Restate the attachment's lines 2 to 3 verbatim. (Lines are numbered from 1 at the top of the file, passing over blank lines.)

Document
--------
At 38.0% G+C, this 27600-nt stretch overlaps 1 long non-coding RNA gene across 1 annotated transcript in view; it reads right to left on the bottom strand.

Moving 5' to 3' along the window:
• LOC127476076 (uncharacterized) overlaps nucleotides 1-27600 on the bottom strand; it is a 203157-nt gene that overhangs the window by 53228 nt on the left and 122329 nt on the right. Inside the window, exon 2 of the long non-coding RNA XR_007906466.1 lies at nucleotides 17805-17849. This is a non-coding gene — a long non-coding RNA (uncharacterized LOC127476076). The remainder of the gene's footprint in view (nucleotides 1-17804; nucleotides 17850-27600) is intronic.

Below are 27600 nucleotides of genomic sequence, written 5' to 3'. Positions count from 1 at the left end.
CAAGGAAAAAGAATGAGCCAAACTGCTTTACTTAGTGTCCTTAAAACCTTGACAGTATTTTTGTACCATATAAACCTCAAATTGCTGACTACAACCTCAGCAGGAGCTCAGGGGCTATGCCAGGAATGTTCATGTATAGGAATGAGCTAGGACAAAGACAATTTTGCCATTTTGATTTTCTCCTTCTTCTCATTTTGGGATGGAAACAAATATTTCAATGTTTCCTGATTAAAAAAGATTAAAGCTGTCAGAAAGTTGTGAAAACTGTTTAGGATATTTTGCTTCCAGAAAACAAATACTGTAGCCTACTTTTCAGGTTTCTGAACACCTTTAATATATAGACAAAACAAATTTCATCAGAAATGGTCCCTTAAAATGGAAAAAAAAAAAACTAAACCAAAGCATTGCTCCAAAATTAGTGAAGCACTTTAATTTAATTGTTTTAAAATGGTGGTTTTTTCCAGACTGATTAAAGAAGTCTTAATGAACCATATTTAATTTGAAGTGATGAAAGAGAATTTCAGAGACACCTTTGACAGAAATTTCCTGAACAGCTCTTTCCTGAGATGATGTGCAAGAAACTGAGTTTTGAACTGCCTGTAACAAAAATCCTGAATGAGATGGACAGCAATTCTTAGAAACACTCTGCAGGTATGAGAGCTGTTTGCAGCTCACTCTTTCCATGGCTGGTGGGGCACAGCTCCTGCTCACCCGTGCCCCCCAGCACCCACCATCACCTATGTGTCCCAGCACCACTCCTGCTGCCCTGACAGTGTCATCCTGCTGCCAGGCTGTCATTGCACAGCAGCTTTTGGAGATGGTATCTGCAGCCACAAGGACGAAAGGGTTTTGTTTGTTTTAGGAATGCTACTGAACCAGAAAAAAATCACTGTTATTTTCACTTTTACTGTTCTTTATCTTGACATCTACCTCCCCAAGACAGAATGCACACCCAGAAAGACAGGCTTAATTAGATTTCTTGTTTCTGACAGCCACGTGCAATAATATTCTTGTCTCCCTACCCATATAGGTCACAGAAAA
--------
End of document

Moving 5' to 3' along the window:
• LOC127476076 (uncharacterized) overlaps nucleotides 1-27600 on the bottom strand; it is a 203157-nt gene that overhangs the window by 53228 nt on the left and 122329 nt on the right. Inside the window, exon 2 of the long non-coding RNA XR_007906466.1 lies at nucleotides 17805-17849. This is a non-coding gene — a long non-coding RNA (uncharacterized LOC127476076). The remainder of the gene's footprint in view (nucleotides 1-17804; nucleotides 17850-27600) is intronic.